How To Talk With The Police About Criminal Accusations

Posted on: 20 November 2019

Accusations of criminal conduct can leave you feeling a strong need to defend yourself. The police know this, and they often try to take advantage of it during the investigative process. If the cops are trying to talk with you about a matter, here are three things you should know.

Get a Criminal Lawyer

You have the right to have a criminal defense lawyer present whenever you speak with the police. Assert that right and insist upon waiting for your attorney to show up before you say anything.

This applies even if the police tell you they just need you as a witness. It's better to seek counsel out of an overabundance of caution than it is to risk getting caught up in something. Witnesses can and do become suspects in cases. Likewise, a genuine witness might still end up facing criminal charges if the police felt they weren't completely forthcoming or outright lied.

About Lying

Don't do it. No matter how clever you think you might be in handling the situation, never lie to the police. Plenty of folks never end up being tried for specific crimes but get charged with obstruction of justice instead. When in doubt, shut your mouth rather than chancing a misrepresentation that could be held against you in court. The cops might not like this attitude, but it's not your job to do their job for them.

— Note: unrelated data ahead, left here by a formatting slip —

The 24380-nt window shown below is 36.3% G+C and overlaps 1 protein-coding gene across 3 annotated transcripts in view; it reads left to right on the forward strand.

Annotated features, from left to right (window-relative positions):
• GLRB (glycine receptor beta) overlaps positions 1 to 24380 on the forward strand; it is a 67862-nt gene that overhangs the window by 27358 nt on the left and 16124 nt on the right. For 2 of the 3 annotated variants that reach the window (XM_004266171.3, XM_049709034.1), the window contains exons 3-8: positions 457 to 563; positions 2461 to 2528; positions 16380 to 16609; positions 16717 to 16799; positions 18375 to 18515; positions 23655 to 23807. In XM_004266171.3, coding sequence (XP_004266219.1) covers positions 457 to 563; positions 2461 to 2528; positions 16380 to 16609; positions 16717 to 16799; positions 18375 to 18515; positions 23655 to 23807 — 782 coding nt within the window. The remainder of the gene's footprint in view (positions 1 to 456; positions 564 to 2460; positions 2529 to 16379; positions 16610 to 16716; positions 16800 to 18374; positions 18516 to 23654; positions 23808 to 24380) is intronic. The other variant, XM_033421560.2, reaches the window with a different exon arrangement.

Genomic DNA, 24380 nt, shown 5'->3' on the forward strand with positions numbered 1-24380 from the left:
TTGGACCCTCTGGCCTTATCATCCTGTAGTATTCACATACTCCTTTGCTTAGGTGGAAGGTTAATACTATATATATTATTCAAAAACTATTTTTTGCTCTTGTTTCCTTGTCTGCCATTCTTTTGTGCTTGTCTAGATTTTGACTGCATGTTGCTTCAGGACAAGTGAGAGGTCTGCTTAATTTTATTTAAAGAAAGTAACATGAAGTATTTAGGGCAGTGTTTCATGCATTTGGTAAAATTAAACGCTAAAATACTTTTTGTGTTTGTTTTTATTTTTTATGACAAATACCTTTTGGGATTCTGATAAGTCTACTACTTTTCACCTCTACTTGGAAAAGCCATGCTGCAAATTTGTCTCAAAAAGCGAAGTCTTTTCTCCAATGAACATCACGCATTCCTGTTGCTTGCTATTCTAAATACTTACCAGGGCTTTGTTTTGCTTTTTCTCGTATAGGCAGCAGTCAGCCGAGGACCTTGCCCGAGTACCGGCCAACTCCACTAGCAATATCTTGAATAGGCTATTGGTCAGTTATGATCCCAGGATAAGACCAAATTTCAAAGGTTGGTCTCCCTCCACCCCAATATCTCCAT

It's also worth noting that police officers have the right to lie to people during interviews. According to a 2012 Supreme Court ruling, cops can falsely state many things, including claiming things like they have evidence tying you to a crime scene. Regardless of what the police say, hold your ground and maintain your defense. If they have evidence, your criminal lawyer will eventually have the right to demand they produce it if they take the matter to court.

Avoid Talking Unnecessarily

While the police have to stop questioning you once you've asserted your right to remain silent, they are allowed to pick up on small conversation threads. For example, suppose you're sitting in a police station waiting for your criminal defense lawyer to show up. A cop asks you if you want some water, and the two of you start chatting. If you bring up the topic of the case, they can follow up on it.

If you catch yourself getting chatty, just stop. Reassert your right to remain silent and wait for your attorney.

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